Alex Joffe: British Philo-Semitism, Once and Future
Alex Joffe is a research scholar with the Institute for Jewish and Community Research.
Anyone who has even a passing familiarity with public discourse about Jews in today's United Kingdom can be forgiven for viewing the term "British philo-Semitism" as an oxymoron. But, as the eminent historian Gertrude Himmelfarb shows in her brief book The People of the Book: Philosemitism from Cromwell to Churchill, the phenomenon of philo-Semitism was part of the "Jewish Question" that played a significant role in defining England from the 12th through the 20th centuries—and remains crucial to what Britain will become in the 21st.
Jews are generally believed to have arrived in England with the Normans in 1066 (a few may have followed the Romans a millennium earlier). Within a century of their arrival, they were objects of persecution. In 1144 Jews were accused—the first blood libel—of the ritual murder of a 12-year-old Norwich boy; recently the bodies of 17 Jews, dating from the 12th or 13th century, were discovered in a Norwich well. In 1290 Jews were expelled from England, the first of the many European expulsions. These events mark the beginning of centuries of Jew-hatred at all levels of British society, documented in Anthony Julius's compendious Trials of the Diaspora: A History of Anti-Semitism in England.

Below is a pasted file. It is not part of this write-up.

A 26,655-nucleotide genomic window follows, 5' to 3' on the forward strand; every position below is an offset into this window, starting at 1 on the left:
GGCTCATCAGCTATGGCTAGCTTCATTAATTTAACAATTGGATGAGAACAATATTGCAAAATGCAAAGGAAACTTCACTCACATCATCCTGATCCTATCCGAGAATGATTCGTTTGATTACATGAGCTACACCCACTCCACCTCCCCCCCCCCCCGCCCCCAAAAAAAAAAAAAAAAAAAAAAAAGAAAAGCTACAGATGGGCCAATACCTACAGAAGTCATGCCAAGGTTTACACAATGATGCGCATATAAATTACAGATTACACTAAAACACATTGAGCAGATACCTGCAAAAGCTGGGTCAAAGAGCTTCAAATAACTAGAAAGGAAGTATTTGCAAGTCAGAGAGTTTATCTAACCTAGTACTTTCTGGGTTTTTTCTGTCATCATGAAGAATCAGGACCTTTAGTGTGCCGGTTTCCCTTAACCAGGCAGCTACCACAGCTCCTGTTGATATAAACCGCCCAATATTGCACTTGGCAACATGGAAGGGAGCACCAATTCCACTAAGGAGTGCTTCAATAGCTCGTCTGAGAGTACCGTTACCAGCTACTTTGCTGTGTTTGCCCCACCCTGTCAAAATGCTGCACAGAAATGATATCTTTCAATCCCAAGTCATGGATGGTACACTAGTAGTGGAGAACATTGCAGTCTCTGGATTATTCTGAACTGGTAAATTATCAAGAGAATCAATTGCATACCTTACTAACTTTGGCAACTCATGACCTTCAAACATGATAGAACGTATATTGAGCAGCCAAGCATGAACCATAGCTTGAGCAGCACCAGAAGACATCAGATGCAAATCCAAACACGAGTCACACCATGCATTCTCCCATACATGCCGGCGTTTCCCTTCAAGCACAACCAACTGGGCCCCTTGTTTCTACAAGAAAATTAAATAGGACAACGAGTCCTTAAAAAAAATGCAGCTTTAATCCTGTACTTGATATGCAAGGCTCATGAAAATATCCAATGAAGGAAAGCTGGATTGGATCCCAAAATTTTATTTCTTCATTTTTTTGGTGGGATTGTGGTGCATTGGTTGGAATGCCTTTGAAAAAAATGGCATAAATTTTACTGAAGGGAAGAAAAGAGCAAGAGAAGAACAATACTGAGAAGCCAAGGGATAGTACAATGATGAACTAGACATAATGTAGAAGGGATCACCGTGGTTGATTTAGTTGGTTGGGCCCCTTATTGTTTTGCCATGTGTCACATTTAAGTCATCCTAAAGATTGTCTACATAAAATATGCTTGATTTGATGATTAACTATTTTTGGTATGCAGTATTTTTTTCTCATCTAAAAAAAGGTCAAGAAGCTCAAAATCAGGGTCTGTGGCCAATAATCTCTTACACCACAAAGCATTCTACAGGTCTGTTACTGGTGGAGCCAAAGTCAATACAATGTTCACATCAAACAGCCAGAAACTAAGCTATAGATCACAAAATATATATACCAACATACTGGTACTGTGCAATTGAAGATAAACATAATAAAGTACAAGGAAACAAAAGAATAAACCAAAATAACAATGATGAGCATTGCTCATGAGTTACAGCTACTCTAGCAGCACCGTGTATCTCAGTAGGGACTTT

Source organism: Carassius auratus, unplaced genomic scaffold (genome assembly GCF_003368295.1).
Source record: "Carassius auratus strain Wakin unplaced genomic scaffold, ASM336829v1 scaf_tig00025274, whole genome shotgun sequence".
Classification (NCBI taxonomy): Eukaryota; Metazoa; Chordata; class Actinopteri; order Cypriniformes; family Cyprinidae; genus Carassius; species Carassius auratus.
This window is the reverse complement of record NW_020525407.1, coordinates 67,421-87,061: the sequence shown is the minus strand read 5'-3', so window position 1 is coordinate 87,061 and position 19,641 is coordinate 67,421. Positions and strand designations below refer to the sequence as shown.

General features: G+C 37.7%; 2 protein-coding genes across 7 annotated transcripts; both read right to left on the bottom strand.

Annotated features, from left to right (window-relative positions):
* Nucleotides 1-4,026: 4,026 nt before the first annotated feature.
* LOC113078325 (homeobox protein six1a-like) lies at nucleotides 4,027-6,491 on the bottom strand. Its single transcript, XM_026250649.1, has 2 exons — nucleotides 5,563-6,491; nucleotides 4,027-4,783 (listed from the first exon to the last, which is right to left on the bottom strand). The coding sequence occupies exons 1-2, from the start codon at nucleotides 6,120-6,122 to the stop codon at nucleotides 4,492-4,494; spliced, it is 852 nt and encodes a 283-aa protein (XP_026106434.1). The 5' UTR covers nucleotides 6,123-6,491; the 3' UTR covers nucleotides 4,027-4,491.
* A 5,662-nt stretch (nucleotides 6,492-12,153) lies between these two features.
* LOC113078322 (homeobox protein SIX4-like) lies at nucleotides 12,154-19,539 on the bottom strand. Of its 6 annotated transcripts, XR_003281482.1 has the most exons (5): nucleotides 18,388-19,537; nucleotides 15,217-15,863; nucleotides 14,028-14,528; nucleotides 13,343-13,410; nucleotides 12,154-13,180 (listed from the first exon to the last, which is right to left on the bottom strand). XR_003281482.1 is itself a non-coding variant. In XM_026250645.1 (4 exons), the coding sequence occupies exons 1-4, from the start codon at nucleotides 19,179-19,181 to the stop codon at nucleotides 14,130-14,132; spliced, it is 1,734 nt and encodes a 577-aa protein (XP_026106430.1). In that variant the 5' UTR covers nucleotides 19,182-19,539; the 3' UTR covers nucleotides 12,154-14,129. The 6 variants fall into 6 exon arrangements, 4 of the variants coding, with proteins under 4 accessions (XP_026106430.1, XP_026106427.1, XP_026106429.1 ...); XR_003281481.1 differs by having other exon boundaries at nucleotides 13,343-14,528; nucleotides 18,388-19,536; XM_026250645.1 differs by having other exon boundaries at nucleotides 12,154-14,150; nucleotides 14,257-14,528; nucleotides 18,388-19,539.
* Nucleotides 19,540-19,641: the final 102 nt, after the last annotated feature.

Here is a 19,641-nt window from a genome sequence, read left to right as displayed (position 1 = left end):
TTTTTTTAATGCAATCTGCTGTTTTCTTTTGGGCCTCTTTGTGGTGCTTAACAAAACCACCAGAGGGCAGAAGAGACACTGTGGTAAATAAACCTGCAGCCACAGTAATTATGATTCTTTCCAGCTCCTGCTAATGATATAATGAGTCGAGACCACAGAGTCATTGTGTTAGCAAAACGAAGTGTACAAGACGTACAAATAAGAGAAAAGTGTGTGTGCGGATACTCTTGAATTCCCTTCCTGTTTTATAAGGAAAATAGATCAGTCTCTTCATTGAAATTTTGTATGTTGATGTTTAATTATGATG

But in the 16th and 17th centuries, the Bible, Hebrew, Maimonides, and Jewish texts from Talmud to Kabbalah became cultural touchstones as English Protestants were steeped in "Hebraism." For them, contemporary affairs—law, government, and the treatment of minorities—were refracted through this lens. Some of them viewed the "Hebraic Republic" as a model of moral principle, although other thinkers, such as John Milton, regarded Biblical Israel as having been in "bondage" to the law and its citizens as "Judaizing beasts."...
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